This article is part of a series. Read the introduction “How to Self Publish in 2013“.
Because self publication has no requirement for entry, self published books and ebooks have received a terrible reputation. Reviewers are quick to discount them, retailers rarely sell them, and most will be generally ignored by readers.
This is fine for the self publishing industry. While traditional publisher make money by selling hundreds of thousands of copies of books by a few authors, self publishing companies make money by selling a few copies of book by hundreds of thousands of authors. Because of this, self publishers don’t really care how well your books do.
This has resulted in a hefty helping of sludge writers must rise above in order to become a successful. In fact I would venture to say that 90% or more of self published writing has rightfully earned the negative stigma the rest of the literary world has placed upon it.
This guide is not intended for people who are content at just seeing their book in print, but for people who strive to share their ideas, their passions, their stories and are willing to work to be heard. And most of that work is spent writing.
Quality writers are followed by quality readers
Some indie authors – intoxicated by the freedom to self-publish –rush their book to market before it’s ready to be seen by readers.” – The Secrets to Ebook Publishing Success by Mark Coker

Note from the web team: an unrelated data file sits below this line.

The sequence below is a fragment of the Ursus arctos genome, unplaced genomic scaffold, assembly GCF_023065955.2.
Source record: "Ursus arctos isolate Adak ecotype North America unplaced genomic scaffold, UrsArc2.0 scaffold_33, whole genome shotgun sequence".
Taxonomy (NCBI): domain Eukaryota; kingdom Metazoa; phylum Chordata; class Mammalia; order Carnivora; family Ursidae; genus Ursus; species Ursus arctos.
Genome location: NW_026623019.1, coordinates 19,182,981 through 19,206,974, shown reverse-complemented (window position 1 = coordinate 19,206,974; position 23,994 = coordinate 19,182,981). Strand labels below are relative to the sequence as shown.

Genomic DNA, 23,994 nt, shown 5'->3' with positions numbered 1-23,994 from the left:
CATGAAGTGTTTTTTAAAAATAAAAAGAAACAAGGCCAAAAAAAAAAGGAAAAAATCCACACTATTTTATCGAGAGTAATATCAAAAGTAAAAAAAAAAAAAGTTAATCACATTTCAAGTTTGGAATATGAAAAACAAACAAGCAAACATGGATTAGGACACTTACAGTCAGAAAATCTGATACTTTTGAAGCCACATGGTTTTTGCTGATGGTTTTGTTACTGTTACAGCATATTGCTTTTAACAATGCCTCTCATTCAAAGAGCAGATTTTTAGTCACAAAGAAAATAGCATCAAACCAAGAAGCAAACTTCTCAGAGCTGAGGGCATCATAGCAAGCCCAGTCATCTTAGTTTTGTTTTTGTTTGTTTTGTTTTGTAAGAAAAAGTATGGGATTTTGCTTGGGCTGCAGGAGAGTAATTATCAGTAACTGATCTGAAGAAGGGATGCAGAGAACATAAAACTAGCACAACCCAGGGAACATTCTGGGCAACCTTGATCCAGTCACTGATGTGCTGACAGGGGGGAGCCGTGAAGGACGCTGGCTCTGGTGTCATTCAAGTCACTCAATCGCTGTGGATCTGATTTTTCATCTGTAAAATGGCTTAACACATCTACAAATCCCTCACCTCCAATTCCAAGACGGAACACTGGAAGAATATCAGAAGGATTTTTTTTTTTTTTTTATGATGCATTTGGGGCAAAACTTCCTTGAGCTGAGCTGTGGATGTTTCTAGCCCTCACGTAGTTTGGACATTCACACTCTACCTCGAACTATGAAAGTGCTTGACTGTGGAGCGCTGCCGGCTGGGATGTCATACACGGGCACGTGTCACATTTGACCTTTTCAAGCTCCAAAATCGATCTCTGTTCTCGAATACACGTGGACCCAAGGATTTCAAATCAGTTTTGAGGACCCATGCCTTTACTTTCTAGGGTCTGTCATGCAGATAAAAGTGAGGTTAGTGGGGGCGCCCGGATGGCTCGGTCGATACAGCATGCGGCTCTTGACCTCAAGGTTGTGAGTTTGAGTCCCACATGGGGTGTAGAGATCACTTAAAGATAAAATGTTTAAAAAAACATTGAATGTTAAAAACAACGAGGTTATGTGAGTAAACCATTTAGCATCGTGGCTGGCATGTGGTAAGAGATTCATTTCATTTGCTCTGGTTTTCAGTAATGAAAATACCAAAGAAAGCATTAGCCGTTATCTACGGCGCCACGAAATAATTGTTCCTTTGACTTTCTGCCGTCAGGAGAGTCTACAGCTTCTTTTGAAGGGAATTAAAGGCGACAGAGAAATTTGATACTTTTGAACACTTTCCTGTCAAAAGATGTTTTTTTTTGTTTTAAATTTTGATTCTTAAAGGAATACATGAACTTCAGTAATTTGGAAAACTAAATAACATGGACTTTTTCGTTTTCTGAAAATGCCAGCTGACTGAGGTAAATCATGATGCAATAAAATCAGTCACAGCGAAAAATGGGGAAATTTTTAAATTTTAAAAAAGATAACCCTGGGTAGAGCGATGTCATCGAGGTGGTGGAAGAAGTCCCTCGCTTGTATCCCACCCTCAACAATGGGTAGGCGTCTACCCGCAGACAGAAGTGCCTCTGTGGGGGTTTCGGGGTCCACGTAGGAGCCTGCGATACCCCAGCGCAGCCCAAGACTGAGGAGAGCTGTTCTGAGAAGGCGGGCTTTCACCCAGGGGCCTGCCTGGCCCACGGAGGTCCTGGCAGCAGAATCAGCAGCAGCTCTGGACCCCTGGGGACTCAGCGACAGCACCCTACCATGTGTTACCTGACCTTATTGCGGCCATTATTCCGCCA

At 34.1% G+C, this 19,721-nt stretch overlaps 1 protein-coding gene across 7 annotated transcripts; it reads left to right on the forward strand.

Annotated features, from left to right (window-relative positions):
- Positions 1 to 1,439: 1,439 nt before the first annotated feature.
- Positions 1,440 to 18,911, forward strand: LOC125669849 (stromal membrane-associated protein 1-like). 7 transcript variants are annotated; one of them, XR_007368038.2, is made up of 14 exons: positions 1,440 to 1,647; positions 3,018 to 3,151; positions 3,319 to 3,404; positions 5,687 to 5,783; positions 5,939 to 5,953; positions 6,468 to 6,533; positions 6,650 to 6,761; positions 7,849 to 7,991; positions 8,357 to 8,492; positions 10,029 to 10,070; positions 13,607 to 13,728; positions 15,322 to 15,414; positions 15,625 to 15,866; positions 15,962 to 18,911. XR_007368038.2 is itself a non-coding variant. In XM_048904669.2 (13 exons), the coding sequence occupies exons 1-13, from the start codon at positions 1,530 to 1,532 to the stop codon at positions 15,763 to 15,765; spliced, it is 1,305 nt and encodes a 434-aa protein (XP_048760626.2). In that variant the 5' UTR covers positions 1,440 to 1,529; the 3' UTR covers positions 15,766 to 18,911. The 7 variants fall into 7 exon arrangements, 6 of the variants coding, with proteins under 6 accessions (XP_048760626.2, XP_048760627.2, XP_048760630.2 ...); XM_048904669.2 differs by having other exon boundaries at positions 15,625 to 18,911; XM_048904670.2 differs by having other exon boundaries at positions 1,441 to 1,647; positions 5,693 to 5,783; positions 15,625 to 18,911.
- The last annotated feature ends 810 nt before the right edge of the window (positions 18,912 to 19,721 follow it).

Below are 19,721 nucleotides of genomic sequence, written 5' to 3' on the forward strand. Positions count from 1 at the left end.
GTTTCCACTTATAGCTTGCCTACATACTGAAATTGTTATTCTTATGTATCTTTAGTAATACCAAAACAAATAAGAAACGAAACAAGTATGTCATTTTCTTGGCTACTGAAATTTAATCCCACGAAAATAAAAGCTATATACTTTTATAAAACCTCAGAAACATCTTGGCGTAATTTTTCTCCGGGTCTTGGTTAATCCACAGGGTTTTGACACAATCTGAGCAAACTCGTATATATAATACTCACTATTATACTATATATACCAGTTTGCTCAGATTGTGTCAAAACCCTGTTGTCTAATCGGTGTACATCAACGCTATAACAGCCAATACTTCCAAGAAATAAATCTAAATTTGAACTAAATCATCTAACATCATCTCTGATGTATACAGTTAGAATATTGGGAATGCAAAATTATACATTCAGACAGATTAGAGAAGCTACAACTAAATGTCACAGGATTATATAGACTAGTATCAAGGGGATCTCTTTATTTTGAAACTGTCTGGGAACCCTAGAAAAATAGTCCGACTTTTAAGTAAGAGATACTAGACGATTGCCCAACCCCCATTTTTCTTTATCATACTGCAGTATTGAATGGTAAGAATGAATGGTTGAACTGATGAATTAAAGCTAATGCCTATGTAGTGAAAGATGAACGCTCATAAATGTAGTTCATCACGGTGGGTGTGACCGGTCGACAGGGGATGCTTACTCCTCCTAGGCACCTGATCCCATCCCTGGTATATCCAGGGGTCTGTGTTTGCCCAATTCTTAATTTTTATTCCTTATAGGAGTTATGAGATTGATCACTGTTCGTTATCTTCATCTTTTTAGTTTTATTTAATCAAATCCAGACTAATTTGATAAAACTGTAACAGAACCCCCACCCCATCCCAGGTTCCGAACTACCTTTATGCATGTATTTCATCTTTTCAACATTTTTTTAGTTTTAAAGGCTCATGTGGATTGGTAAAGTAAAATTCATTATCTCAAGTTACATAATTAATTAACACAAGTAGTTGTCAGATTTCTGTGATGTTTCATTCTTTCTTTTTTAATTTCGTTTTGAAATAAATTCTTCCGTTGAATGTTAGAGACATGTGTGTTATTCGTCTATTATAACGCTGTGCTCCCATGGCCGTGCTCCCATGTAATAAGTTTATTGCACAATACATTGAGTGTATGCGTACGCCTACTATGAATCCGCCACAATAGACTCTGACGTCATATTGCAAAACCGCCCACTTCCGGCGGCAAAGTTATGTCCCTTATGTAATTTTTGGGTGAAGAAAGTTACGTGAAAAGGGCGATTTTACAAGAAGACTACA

If you want to be successful at self publishing, the quality of your writing should be your first concern. Far too often amateur writers fall into the trap of settling for less than great, content that they have written their first draft and ready to move on. But in order to be taken seriously by your readers, to gain their trust, you must begin with quality.
So how do you get your writing up to snuff?
Join a writers workshop where you can share your writing with other writers and receive valuable critiques. A great resource for this is Meetup, an online community of people who meet in the real world for all kinds of reasons. There are tons of writers workshops here, many of them geared to specific genres or writing styles, and I can almost garuntee there is one in your general area.
When you join a group of writers, encourage them to tear your writing apart. Praise is fine, God knows I enjoy receiving it, but don’t grow as writers unless we receive useful constructive criticism.
Another thing you can do is read your writing at literary open mics and similar meetings. Do a simple Google search for literary open mics in your area and you will be sure to find a group you can read in front of. This experiences is great because it forces you to become conscious of not only your own writing quality, but the crowds reaction to your work.
Finally, I’ve made a habit of printing copies of my writing, paper clipping it together with a red pen then sharing it with anyone who will read it. The red pen works as more than a subtle hint, and I tend to get free advice from a wide range of sources.
So how do you keep your writing up par? Share with us in the comments below.